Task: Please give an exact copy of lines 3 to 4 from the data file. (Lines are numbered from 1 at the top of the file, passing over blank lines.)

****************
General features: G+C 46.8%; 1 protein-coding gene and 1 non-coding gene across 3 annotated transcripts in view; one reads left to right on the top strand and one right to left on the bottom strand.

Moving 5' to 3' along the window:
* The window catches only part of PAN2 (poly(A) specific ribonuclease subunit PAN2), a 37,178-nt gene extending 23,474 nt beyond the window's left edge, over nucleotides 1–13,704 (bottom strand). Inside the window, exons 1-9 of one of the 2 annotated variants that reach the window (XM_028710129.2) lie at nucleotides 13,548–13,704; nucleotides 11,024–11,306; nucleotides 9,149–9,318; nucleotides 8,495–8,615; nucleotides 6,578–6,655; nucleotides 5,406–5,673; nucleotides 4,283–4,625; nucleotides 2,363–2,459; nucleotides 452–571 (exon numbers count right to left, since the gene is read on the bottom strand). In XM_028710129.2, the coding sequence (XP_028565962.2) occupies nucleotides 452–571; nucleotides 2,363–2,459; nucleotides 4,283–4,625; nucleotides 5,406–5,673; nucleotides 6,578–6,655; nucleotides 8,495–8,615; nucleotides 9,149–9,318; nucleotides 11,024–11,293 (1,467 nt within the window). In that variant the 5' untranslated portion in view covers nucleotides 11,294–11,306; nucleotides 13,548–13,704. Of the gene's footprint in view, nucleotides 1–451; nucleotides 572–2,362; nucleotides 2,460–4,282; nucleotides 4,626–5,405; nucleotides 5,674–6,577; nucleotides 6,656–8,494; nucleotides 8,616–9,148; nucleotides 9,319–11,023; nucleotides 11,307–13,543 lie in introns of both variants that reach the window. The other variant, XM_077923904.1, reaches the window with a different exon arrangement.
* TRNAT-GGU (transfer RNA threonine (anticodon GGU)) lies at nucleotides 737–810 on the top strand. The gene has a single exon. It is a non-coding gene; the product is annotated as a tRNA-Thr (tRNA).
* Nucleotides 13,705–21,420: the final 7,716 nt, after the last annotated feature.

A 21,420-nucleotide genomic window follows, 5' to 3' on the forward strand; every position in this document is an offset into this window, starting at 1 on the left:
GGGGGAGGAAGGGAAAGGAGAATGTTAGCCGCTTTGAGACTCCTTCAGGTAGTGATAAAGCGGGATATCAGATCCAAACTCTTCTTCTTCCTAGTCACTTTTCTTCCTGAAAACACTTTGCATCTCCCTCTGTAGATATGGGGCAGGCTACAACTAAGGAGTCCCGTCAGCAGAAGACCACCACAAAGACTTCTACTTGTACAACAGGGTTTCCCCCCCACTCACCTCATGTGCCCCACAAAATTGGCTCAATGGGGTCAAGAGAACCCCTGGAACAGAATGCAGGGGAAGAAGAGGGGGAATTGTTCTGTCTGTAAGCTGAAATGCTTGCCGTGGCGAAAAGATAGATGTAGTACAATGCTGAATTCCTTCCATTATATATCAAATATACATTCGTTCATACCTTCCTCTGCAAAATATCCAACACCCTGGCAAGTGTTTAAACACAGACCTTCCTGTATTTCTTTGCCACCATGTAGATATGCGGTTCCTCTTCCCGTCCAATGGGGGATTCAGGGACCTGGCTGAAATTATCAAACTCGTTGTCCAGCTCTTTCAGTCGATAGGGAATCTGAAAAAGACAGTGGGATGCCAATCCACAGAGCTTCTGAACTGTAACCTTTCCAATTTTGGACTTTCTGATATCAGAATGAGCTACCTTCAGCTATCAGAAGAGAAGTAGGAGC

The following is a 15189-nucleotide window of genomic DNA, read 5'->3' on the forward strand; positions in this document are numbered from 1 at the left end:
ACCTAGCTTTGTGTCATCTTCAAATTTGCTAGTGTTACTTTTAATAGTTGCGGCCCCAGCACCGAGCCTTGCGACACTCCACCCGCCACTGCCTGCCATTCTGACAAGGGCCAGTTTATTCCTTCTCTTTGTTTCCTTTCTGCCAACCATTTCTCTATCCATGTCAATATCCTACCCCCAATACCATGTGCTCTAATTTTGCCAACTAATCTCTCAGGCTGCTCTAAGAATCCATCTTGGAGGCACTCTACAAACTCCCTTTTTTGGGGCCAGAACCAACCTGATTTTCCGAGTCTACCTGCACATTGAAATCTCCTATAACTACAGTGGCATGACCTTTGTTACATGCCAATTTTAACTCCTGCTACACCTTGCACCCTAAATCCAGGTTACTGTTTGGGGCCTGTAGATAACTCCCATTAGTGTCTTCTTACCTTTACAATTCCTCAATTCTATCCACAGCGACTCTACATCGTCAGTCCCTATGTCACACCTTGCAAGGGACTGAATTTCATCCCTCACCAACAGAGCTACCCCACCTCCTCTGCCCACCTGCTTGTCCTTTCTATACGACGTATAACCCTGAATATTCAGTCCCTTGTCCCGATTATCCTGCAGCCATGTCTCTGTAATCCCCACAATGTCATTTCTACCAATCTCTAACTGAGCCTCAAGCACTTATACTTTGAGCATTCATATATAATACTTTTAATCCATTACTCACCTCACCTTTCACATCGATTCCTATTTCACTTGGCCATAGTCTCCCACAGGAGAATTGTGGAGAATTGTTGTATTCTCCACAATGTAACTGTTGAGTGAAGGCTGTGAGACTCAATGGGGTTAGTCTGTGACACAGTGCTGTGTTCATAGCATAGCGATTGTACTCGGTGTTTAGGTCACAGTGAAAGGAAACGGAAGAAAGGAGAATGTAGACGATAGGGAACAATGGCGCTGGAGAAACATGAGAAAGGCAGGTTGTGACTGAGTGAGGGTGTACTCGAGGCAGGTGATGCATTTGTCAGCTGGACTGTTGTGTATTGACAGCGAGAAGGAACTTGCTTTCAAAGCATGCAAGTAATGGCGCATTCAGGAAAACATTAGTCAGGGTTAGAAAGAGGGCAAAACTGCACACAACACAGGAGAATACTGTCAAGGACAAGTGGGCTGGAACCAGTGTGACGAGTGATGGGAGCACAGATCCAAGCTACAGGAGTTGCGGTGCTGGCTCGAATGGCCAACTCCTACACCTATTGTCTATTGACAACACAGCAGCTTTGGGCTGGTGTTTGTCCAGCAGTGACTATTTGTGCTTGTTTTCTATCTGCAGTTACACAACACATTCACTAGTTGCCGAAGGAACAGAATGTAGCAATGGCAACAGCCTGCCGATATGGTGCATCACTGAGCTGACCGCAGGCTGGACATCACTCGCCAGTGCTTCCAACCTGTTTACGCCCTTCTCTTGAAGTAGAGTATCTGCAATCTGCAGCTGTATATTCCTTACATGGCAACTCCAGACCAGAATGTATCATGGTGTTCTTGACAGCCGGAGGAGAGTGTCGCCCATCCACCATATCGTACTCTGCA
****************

* The window catches only part of PAN2 (poly(A) specific ribonuclease subunit PAN2), a 37,178-nt gene extending 23,474 nt beyond the window's left edge, over nucleotides 1–13,704 (bottom strand). Inside the window, exons 1-9 of one of the 2 annotated variants that reach the window (XM_028710129.2) lie at nucleotides 13,548–13,704; nucleotides 11,024–11,306; nucleotides 9,149–9,318; nucleotides 8,495–8,615; nucleotides 6,578–6,655; nucleotides 5,406–5,673; nucleotides 4,283–4,625; nucleotides 2,363–2,459; nucleotides 452–571 (exon numbers count right to left, since the gene is read on the bottom strand). In XM_028710129.2, the coding sequence (XP_028565962.2) occupies nucleotides 452–571; nucleotides 2,363–2,459; nucleotides 4,283–4,625; nucleotides 5,406–5,673; nucleotides 6,578–6,655; nucleotides 8,495–8,615; nucleotides 9,149–9,318; nucleotides 11,024–11,293 (1,467 nt within the window). In that variant the 5' untranslated portion in view covers nucleotides 11,294–11,306; nucleotides 13,548–13,704. Of the gene's footprint in view, nucleotides 1–451; nucleotides 572–2,362; nucleotides 2,460–4,282; nucleotides 4,626–5,405; nucleotides 5,674–6,577; nucleotides 6,656–8,494; nucleotides 8,616–9,148; nucleotides 9,319–11,023; nucleotides 11,307–13,543 lie in introns of both variants that reach the window. The other variant, XM_077923904.1, reaches the window with a different exon arrangement.
* TRNAT-GGU (transfer RNA threonine (anticodon GGU)) lies at nucleotides 737–810 on the top strand. The gene has a single exon. It is a non-coding gene; the product is annotated as a tRNA-Thr (tRNA).